I think this is the toughest chapter to read in this whole book. And it’s not because it’s full of big words or it’s really boring, because we’ve already read those chapters. This one deals with Adam and his father and I want to put a little disclaimer up here saying that this summary, while it will search for the little moments of friendship between the characters that aren’t human garbage dumps, it will not be fun or lighthearted. So with that out of the way, here is Chapter Thirty-Six.
Before they go stop Barrington Whelk, Adam Parrish needs to go home. He has to ask Ronan to drive him, which he hates, because Ronan doesn’t let him talk circles around his situation like Gansey might. Ronan makes damn sure Adam knows that he doesn’t deserve what’s happening to him and he needs to leave.
The two of them try to banter about the Latin homework (get it? Their teacher just tried to kill their best friend, it’s funny) but it doesn’t really work. Adam’s father is silhouetted against the window, and they know that as much as Adam can’t go home, he won’t go anywhere else, either. We’re reminded, too, that Adam’s in a particularly emotional state when he talks about what would have happened if Whelk had shot Gansey.
It was hard to remember what life at Aglionby had been like before Gansey. The distant memories seemed difficult, lonely, more populated with late nights where Adam sat on the steps of the double-wide, blinking tears out of his eyes and wondering why he bothered.
But Gansey isn’t dead, and Adam’s life won’t return to that bleak place. Except for the fact that he is, of course, going home to his father. And it turns out that Robert Parrish found one of Adam’s pay stubs, and subsequently accused him of lying about how much money he made. Instead of listening to Adam, he hit him.
But Ronan never fully pulled out of the driveway, and while Adam is trying to think of a way to diffuse the situation Ronan comes in to punch Robert Parrish in the face. The fight is quick and dirty, but seen through Adam’s perspective it’s all spinning sky and dizzy fragments. Eventually the cops arrive start to put Ronan into cuffs so they can take him back to the station. Adam can’t let Ronan be taken back to the station, and he can’t go back to the trailer.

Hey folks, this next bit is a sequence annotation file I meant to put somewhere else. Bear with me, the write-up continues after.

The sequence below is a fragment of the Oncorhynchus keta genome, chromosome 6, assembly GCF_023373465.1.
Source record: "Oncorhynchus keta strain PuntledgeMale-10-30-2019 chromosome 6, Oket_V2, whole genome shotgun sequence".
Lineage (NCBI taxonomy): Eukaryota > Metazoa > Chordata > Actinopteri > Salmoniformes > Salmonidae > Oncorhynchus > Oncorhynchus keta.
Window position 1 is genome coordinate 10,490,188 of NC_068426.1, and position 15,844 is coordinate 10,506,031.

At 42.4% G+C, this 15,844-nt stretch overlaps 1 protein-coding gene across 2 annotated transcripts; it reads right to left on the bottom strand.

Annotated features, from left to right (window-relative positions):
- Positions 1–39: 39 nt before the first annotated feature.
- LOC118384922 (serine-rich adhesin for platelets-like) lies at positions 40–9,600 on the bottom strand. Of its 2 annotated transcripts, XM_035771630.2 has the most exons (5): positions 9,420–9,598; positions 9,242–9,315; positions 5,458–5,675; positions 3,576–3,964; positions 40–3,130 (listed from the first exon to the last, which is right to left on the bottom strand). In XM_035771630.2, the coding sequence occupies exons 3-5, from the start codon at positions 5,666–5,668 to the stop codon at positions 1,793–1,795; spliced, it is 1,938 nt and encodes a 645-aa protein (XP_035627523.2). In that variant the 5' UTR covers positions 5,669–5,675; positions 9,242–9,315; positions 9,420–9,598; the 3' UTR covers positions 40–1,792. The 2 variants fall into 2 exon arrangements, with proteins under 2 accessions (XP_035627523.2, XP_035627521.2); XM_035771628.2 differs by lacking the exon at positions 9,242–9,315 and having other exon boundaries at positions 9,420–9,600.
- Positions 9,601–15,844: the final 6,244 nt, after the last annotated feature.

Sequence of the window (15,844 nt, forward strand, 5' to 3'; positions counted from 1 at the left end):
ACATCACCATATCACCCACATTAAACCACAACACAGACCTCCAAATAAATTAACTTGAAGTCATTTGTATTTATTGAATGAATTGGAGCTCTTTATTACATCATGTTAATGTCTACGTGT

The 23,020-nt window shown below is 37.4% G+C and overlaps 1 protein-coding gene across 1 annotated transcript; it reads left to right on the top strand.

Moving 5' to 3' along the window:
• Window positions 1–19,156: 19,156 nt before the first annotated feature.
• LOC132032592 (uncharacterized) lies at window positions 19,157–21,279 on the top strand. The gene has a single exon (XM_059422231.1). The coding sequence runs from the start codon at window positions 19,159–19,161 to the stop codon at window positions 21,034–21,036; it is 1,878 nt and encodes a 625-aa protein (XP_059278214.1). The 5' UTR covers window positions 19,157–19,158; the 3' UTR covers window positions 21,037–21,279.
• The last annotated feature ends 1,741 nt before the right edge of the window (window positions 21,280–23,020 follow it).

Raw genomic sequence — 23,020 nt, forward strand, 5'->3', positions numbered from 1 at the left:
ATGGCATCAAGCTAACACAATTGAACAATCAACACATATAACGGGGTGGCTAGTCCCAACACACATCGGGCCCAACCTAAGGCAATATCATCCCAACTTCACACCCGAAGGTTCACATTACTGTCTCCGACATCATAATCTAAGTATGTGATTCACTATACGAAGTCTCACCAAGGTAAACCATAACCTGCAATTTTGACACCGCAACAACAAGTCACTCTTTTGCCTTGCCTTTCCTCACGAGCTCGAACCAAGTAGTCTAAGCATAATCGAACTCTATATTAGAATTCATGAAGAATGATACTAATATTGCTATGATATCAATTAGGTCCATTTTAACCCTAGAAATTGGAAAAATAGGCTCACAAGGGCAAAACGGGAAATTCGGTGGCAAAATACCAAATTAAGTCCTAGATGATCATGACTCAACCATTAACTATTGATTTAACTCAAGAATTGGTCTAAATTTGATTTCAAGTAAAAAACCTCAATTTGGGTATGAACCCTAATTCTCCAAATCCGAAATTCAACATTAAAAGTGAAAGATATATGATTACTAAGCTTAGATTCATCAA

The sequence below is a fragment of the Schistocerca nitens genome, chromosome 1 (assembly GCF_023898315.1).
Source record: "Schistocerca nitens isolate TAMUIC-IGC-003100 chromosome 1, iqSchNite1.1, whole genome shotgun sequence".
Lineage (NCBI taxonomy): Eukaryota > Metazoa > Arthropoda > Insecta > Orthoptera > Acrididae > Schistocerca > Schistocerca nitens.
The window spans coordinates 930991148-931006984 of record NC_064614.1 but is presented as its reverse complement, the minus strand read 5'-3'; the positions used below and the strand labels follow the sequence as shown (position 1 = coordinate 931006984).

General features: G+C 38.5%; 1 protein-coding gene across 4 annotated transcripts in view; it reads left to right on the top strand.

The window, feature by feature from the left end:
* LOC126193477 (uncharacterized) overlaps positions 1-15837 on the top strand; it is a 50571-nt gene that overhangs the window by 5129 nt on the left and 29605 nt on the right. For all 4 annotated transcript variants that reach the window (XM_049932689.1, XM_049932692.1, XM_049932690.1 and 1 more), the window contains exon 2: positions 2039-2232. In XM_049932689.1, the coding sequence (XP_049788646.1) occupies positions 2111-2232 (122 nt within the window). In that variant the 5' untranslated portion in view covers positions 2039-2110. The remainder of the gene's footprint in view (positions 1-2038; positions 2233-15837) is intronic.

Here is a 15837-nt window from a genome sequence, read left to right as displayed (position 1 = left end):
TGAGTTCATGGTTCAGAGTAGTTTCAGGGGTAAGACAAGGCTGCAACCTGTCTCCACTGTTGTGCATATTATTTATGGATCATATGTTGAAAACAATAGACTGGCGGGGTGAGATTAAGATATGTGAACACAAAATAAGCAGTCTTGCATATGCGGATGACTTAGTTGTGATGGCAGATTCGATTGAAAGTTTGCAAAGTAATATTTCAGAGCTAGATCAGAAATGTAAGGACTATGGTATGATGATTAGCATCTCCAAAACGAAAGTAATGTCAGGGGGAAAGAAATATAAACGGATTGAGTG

Even with his eyes closed, he felt like he was falling, like the horizon pitched, like his head tilted. Adam had the sick feeling that his father had managed to knock something crucial askew.
And then he said what he couldn’t say before. He asked, “Can I… can I press charges?”
And that’s the end of the chapter.
Thoughts and Feelings:
Every time one of these chapters comes up I’m struck by the fact that the language used to describe Adam’s pain and abuse is so beautiful. I never thought I could look at a written description of someone’s head hitting concrete and marvel at the power of simile. Pain is one of those things that’s impossible to describe unless you experience it. When you’re telling someone else about pain you can quantify it on a scale of one to ten, or relate it to some well-known injury like stabbing or throbbing, but more often than not we throw around words like “unbearable” or “unimaginable.”
If we wrote about pain the way we wrote about love, I wouldn’t be so floored at the language in this chapter. There would be fifty million ways to describe a toothache and fifty million more to describe a cavity. Love is an abstract concept we’ve beaten bloody with dialogues and declarations. But here, Steifvater treats pain the same way she treats love. She describes them with the same care and attention to detail.
And I love this chapter. I hate what it does to Adam, but then again I’m so proud of where he ends up, and I’m so enamored with the language that takes him there.
Also, shoutout Ronan. He just needs a little love and I thought I’d put it down at the end here so nobody forgets how amazing and important he is ❤
Best Character Moment:
Adam couldn’t move in with Gansey. He had done so much to make sure that when he moved out, it would be on his own terms. Not Robert Parrish’s. Not Richard Gansey’s.
On Adam Parrish’s terms, or not at all.
Best Turn of Phrase:
When the side of Adam’s head hit the railing, it was a catastrophe of light. He was aware in a single, exploded moment of how many colors combined to make white.
Action: Adam moving out is the best action any of us could have hoped for. 10/10
Magic: There was no magic in this chapter, so I’m forced to give it a low rating even though it didn’t need magic because this storyline has nothing to do with the magical plot elements. At least, not yet. 2/10
Comic Relief: All of the humor was the weirdly unsatisfying morbid humor that Ronan projects at all times and makes me kinda sad. 5/10